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Substance use during pregnancy: time for policy to catch up with research

Barry M Lester*, Lynne Andreozzi and Lindsey Appiah

Author Affiliations

Brown Medical School Infant Development Center Women and Infants' Hospital and Bradley Hospital Providence, RI 02903 USA

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Harm Reduction Journal 2004, 1:5  doi:10.1186/1477-7517-1-5

Published: 20 April 2004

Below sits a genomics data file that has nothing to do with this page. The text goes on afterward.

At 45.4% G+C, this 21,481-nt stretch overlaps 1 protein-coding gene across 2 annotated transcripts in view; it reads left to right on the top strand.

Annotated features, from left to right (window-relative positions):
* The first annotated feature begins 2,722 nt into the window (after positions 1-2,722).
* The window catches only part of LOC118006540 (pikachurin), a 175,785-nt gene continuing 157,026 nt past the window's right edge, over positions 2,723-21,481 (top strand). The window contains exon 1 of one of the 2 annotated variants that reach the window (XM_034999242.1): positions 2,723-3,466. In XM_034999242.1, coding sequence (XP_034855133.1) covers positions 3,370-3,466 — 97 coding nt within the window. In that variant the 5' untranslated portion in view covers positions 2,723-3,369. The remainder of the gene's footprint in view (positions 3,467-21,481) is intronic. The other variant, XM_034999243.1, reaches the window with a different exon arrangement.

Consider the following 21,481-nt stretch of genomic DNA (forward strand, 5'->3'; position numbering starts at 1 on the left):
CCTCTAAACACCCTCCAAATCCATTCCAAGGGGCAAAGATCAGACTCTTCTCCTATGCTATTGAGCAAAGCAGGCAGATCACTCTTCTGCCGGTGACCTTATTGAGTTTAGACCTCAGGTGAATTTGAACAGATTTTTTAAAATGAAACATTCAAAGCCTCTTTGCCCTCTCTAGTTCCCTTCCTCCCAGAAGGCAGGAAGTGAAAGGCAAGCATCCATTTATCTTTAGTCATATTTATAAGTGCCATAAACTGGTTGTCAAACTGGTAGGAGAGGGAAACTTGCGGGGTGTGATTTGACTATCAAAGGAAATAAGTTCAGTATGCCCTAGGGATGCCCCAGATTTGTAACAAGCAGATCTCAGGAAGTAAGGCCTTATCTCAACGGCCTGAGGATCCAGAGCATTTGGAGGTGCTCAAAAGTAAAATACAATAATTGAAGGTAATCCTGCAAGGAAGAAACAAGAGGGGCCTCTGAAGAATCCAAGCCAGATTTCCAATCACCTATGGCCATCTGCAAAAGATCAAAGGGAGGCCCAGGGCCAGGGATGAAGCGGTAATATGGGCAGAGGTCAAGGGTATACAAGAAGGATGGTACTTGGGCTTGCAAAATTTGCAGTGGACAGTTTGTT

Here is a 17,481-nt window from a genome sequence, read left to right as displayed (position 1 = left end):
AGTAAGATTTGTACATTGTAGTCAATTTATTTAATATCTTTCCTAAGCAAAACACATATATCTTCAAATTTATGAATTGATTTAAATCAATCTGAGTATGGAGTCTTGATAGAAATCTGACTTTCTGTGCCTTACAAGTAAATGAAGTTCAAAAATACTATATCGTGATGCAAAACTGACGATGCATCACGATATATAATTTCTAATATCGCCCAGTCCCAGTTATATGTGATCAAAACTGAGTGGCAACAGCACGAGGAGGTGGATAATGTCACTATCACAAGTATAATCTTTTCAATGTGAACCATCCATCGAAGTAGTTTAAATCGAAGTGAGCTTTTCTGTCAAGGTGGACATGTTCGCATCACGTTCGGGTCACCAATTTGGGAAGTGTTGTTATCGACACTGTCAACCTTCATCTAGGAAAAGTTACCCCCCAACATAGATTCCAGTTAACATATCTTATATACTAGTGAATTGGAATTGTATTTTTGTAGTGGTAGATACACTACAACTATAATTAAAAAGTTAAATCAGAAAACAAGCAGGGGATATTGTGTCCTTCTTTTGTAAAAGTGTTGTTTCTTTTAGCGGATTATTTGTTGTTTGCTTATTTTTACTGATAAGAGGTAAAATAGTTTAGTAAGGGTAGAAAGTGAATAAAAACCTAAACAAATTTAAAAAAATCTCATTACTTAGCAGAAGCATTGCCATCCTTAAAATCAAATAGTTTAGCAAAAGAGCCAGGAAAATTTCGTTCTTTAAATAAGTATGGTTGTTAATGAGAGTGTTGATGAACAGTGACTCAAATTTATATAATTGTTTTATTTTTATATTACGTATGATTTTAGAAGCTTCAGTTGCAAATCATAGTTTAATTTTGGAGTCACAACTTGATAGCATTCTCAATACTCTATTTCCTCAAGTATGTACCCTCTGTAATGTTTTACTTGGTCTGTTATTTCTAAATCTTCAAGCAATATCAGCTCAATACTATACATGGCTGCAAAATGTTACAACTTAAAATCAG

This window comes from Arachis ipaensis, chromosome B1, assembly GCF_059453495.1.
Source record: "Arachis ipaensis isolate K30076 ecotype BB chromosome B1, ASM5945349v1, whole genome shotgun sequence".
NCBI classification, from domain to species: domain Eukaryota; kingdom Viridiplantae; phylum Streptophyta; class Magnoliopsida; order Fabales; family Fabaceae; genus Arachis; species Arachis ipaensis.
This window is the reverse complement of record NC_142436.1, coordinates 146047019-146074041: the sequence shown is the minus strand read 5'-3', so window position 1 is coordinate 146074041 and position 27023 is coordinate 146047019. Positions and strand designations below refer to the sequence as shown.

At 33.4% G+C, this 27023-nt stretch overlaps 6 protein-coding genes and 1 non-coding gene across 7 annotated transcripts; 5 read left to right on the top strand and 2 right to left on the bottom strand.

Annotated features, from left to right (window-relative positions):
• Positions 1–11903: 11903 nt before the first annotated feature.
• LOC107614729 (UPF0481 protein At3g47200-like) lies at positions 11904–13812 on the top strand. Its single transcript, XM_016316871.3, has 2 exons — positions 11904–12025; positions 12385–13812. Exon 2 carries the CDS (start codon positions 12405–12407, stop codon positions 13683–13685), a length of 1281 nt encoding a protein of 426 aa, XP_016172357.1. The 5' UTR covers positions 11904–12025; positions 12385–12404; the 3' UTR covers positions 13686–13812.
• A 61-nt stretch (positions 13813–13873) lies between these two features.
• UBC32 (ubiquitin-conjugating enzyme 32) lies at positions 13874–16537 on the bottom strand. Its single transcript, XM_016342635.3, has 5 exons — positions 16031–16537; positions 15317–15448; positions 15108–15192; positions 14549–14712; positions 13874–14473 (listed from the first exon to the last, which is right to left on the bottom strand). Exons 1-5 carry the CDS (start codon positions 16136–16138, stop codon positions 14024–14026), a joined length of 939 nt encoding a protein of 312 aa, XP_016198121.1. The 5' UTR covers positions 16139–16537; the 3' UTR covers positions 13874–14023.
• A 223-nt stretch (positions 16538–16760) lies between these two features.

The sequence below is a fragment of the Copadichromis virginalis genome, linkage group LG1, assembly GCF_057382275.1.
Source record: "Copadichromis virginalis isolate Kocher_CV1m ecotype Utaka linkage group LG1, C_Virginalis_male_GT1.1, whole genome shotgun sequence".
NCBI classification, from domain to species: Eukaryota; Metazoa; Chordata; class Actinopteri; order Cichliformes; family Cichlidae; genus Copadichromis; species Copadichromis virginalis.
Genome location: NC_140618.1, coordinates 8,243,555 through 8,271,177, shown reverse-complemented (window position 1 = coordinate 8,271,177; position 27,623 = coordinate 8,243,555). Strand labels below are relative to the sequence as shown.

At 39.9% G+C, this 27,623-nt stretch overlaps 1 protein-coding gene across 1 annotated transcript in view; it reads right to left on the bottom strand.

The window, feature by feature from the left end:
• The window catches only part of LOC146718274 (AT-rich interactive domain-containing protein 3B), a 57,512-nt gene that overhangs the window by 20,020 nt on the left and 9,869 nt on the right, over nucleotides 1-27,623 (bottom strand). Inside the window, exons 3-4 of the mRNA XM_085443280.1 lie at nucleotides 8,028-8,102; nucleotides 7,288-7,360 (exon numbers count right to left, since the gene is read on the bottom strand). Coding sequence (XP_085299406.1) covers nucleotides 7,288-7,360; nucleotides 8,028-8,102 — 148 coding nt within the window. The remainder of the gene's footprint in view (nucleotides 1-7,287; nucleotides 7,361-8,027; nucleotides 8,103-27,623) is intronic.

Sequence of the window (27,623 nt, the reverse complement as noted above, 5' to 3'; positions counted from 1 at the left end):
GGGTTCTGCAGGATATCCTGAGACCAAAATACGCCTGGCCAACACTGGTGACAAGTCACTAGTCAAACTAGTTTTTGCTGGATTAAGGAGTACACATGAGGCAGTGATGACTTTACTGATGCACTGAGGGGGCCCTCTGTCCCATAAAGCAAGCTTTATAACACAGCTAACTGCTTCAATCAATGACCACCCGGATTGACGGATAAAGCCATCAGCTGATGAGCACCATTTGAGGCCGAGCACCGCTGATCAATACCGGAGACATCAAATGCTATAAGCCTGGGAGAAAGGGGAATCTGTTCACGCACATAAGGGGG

The phenomenon of substance abuse during pregnancy has fostered much controversy, specifically regarding treatment vs. punishment. Should the pregnant mother who engages in substance abuse be viewed as a criminal or as someone suffering from an illness requiring appropriate treatment? As it happens, there is a noticeably wide range of responses to this matter in the various states of the United States, ranging from a strictly criminal perspective to one that does emphasize the importance of the mother's treatment. This diversity of dramatically different responses illustrates the failure to establish a uniform policy for the management of this phenomenon. Just as there is lack of consensus among those who favor punishment, the same lack of consensus characterizes those states espousing treatment. Several general policy recommendations are offered here addressing the critical issues. It is hoped that by focusing on these fundamental issues and ultimately detailing statistics, policymakers throughout the United States will consider the course of action that views both pregnant mother and fetus/child as humanely as possible.